Farm data galore – by county and state, as well as nationally.
Every five years, the U.S. Department of Agriculture takes on the Herculean task of assessing the state of the American farm economy.
Today, the USDA released the 2012 agriculture census, to the giddy delight of agronomists, economists, and arm-chair dataphiles.
The numbers cover a stunningly broad territory, from fine-grained county assessments of production and expenses to national summaries of farms and their owners.
How many Christmas trees did Rutland County, Vermont cut in 2012? 1,335.
How much wheat did Kansas produce? 359 million bushels.
How old is the average U.S. farm operator? 58.3 years (up from 50.5 in 1982).
Making sense of the heaps of data could occupy your entire weekend and much of next week. I’ll be taking a look at the irrigation figures. Already a few things stand out.
- Nebraska keeps its title as irrigation champion. Nebraska irrigates 8.3 million acres of land, topping California, the runner up, with 7.9 million.
- Irrigation is moving eastward. No longer the domain of the dry west, irrigation is establishing a pivot-hold in the Corn Belt and the Midwest and is becoming dominant in the Mississippi Delta.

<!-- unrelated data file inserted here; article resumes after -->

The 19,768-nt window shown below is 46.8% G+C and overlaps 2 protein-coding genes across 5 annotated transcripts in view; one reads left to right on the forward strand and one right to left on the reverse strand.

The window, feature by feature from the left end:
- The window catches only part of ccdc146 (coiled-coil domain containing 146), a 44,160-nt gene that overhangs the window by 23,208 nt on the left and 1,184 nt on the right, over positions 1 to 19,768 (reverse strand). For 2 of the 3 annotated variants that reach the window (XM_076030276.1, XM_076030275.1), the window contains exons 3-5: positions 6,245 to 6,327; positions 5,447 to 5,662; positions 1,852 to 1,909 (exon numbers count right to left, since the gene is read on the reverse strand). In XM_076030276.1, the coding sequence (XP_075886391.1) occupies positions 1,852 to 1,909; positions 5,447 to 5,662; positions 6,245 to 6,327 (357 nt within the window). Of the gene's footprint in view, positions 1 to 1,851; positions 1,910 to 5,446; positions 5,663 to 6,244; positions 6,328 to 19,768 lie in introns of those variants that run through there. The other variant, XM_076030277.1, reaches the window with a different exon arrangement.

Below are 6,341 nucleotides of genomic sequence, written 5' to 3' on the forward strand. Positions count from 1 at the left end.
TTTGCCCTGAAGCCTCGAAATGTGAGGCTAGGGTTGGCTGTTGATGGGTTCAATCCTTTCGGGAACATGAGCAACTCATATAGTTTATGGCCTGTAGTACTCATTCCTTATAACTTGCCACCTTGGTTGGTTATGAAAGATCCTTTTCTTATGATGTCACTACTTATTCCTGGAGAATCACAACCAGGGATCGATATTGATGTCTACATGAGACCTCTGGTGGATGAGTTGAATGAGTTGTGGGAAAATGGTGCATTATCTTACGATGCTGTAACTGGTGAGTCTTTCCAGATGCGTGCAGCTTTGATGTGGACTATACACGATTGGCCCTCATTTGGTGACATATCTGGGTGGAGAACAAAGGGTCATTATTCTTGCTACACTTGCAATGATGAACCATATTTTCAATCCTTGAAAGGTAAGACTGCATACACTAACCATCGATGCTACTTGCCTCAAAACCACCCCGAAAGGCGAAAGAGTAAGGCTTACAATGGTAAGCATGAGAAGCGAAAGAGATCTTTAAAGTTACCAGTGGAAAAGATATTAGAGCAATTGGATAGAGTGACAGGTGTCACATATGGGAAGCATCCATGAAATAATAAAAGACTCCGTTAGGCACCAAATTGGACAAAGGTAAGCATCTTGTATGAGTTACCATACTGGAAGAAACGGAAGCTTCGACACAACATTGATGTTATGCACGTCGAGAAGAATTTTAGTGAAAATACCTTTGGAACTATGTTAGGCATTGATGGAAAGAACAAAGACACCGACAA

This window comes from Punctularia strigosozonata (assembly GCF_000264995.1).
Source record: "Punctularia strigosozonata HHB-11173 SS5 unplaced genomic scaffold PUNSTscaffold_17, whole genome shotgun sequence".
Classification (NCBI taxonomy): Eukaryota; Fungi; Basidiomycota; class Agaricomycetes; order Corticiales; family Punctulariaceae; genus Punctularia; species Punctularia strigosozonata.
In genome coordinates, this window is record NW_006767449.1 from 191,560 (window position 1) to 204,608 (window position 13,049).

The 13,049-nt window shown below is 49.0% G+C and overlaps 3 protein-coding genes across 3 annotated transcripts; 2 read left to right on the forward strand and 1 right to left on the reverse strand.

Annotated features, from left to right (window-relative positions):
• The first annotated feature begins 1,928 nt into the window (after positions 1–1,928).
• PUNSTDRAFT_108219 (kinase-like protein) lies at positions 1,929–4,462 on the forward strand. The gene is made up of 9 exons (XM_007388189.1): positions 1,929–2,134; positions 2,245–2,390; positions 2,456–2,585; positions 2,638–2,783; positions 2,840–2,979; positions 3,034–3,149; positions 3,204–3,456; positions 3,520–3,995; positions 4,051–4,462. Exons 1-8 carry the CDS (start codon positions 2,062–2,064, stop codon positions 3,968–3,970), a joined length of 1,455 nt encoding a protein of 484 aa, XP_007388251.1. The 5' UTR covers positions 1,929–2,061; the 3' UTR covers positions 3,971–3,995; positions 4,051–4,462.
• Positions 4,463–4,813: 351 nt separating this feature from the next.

- Assessing this trend requires a string of data points, so I’ll be looking at census figures from 2002 and 1997. Irrigated land in Arkansas, for instance, jumped by 27 percent between 1997 and 2012. In Michigan, the increase was even greater: 45 percent in the same time period.
- Irrigation is immensely beneficial. The top county in terms of farm sales is Fresno County, California, which brought in $US 4.97 billion in 2012 – more sales than 23 states. Fresno grows a lot of premium crops (almonds and pistachios, grapes and oranges) and nearly all of them are irrigated.
Notice anything interesting in the data? Contact Brett Walton or Twitter @waltonwater
Brett writes about agriculture, energy, infrastructure, and the politics and economics of water in the United States. He also writes the Federal Water Tap, Circle of Blue’s weekly digest of U.S. government water news. He is the winner of two Society of Environmental Journalists reporting awards, one of the top honors in American environmental journalism: first place for explanatory reporting for a series on septic system pollution in the United States(2016) and third place for beat reporting in a small market (2014). He received the Sierra Club’s Distinguished Service Award in 2018. Brett lives in Seattle, where he hikes the mountains and bakes pies. Contact Brett Walton